Owners of the rights to the legendary pornographic film "Deep Throat" have lost their $10 million lawsuit against The Weinstein Company. A year ago, Arrow Productions Ltd. accused the studio and producers of Linda Lovelace 2013 biopic "Lovelace" of copyright infringement.
Arrow Productions, which attempted to block the movie from being released on theaters last year, said three scenes from "Lovelace" copied "Deepthroat" including the "opening scene in 'Deep Throat', where Lovelace is filmed driving down the road in her Cadillac."
On Tuesday, June 26, U.S. District Judge Thomas Griesa dismissed the case at the federal court in Manhattan, concluding that the recreation constituted fair use under federal copyright law. That is adding "something new, with a further purpose or different character, altering the first with new expression, meaning, or message."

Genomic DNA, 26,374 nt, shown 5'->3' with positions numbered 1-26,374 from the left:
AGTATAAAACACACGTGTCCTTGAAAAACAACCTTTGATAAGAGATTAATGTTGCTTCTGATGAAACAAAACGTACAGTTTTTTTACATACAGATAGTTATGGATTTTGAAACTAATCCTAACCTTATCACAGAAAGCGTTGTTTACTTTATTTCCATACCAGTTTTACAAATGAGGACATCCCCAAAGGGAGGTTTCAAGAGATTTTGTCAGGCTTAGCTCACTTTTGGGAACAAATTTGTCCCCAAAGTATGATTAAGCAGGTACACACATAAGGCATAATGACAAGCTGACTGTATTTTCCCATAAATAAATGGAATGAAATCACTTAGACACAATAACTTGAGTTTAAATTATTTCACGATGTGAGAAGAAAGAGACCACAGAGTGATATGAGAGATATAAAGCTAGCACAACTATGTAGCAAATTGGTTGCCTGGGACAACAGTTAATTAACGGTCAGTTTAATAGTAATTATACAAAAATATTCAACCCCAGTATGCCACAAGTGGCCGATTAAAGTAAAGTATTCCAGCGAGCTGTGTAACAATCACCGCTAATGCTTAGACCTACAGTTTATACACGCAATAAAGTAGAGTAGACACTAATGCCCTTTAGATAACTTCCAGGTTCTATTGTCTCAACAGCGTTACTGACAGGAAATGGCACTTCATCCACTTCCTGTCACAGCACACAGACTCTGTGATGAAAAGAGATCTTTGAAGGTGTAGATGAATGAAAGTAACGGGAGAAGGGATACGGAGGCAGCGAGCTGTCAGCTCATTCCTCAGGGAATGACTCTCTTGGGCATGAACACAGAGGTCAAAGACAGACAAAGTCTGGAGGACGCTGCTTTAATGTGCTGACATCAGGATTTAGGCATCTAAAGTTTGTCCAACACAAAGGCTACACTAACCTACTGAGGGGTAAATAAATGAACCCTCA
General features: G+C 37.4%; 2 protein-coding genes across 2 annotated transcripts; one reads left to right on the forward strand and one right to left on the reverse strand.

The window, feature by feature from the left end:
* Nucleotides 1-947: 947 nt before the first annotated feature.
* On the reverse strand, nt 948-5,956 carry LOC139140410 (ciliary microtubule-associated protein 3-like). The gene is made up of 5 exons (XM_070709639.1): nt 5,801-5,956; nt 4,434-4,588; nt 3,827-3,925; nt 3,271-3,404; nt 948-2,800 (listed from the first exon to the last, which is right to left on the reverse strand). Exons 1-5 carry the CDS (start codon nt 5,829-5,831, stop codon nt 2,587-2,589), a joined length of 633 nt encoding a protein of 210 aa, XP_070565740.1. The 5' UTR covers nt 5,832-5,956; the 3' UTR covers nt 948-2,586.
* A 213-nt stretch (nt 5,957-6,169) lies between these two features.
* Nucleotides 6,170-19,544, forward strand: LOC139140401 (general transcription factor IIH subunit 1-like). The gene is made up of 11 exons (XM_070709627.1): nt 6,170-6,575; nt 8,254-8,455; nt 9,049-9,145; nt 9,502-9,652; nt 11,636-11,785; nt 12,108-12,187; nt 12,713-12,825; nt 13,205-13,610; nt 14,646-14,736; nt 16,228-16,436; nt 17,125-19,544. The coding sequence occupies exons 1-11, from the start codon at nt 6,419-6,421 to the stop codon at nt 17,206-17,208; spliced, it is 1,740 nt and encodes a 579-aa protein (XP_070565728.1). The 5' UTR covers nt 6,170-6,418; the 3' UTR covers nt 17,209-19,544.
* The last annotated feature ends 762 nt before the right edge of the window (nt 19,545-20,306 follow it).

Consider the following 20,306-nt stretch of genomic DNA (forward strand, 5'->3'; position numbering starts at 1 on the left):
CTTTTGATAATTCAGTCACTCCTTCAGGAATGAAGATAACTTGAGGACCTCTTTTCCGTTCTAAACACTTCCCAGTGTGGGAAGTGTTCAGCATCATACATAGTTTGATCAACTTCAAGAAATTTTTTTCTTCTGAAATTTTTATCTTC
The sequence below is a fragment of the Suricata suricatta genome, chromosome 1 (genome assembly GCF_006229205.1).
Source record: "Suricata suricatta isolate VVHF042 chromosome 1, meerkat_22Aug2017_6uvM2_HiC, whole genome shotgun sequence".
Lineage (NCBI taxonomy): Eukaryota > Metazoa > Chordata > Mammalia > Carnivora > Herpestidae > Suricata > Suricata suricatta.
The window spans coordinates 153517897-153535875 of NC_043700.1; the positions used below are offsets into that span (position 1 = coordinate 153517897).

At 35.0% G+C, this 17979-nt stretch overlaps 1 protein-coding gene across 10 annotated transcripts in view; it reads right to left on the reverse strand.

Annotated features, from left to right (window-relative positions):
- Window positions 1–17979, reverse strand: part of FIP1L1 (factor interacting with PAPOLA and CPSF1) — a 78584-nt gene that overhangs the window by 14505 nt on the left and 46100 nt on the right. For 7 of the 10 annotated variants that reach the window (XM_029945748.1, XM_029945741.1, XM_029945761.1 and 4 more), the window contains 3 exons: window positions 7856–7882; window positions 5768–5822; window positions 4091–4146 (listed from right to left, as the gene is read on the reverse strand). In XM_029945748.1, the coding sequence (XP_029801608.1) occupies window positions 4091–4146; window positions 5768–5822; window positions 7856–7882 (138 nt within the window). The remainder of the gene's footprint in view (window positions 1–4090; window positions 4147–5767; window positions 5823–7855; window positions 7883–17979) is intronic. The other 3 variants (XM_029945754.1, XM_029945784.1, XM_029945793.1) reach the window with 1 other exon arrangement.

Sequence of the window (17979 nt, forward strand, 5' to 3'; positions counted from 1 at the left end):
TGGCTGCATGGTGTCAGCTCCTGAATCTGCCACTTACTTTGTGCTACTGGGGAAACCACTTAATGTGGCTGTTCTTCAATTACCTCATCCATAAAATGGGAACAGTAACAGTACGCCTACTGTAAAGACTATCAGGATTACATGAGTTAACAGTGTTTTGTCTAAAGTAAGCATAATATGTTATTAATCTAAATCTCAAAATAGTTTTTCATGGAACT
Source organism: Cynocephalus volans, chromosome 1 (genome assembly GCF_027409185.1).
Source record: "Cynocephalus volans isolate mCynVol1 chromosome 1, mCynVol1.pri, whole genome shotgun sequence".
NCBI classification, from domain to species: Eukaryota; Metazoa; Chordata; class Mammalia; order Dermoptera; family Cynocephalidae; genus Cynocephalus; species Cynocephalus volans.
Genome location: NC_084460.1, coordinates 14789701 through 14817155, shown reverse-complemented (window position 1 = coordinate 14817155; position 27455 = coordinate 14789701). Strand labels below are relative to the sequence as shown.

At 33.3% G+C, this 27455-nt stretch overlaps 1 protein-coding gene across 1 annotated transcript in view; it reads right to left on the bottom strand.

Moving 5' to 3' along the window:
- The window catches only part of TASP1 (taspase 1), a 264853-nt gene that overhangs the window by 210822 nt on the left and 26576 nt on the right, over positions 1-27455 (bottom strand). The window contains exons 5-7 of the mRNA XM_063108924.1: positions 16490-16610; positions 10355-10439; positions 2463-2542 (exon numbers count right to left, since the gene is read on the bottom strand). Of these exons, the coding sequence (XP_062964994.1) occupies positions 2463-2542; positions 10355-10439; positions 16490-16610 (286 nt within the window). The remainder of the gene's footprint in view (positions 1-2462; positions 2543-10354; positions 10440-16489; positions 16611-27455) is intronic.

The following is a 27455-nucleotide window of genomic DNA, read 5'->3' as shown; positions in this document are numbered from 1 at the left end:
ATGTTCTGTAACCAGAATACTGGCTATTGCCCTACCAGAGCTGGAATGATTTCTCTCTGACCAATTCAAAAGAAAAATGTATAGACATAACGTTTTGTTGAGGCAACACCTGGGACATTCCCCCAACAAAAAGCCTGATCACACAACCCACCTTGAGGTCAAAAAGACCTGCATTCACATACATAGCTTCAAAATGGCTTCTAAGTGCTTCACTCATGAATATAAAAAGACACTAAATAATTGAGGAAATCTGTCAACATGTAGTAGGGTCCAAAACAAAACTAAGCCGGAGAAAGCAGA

Griesa wrote, " 'Deep Throat' is a pornographic film containing seventeen scenes of explicit sexual content. Conversely, 'Lovelace' is a critical biographical film that documents the tragic story of Linda Lovelace and provides a behind-the-scenes perspective on the filming of 'Deep Throat'. It does not contain any nudity. Defendants have recreated the three challenged scenes in order to focus on a defining part of Lovelace's life, her starring role in 'Deep Throat'."
Arrow Productions' other claims that the producers stole the trademarks "Deep Throat" and "Linda Lovelace" were also dismissed. The company will do a review of the court decision and consider an appeal.
Starring Amanda Seyfried in the titular role, "Lovelace" debuted at 2013 Sundance Film Festival before opening in limited theaters that year.